ASHS Press Releases

American Society for Horticultural Science

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Virus-resistant hybrid features high yields, disease-resistant attributes

Researchers have introduced 'CaroTex-312', a new high-yielding, orange-fruited, Habanero-type, F1 hybrid pepper. The yield attributes of 'CaroTex-312', particularly its potential for producing high early yields, should be especially appealing to growers trying to widen their marketing window. The report also suggested that the new cultivar has several potentially useful disease-resistance attributes.

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Recommendations for Manilagrass planting, irrigation found in study

Researchers studied the drought tolerance of Manilagrass grown under green roof conditions and two irrigation regimes. They found that substrate depth was the most significant factor that improved growth and drought resistance, and that a deeper substrate improved drought tolerance compared with a shallow substrate. The study recommended that if substrate depth is reduced due to load specifications, irrigation of Manilagrass should exceed 6 mm every 3 days to ensure growth and overcome moisture deficits.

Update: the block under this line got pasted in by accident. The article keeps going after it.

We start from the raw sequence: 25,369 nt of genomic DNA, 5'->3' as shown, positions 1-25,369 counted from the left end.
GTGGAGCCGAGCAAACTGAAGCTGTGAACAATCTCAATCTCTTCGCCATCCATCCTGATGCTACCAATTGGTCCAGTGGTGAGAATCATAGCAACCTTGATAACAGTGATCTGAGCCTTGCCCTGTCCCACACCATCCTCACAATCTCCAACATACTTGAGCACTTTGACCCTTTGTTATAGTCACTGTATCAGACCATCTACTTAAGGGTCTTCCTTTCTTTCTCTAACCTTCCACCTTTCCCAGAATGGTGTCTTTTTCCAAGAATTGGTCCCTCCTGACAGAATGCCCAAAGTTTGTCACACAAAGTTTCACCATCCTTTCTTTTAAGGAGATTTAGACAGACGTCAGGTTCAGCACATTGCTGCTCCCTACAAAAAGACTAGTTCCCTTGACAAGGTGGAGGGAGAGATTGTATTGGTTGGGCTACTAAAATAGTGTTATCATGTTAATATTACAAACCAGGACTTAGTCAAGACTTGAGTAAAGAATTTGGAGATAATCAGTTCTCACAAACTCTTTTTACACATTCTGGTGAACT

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Chlorophyll fluorescence proves effective, nondestructive technique to upgrade seed lots

Scientists investigated the efficacy of chlorophyll fluorescence (CF) sorting using different maturity fruits of four different cultivars of Capsicum peppers. Results showed that CF sorting significantly increased laboratory germination, seedling emergence, and seed vigor. The researchers said that CF can be a reliable tool to separate high-quality seeds from low-quality seeds in variously matured pepper seed lots, thus improving seedling production and uniformity through enhancing the seed lot vigor.

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Propagation study shows novel native species have potential as wholesale nursery additions

Scientists studied softwood stem cutting propagation of four underused shrub species native to the northeastern United States (Ceanothus americanus, Corylus cornuta, Lonicera canadensis, and Viburnum acerifolium). The results indicated that Corylus cornuta and Viburnum acerifolium could be propagated for consideration as commercial crops for wholesale nurseries looking for new native shrubs, and that all four of the species have the potential to be viable commercial crops for nurseries that specialize in native plants.

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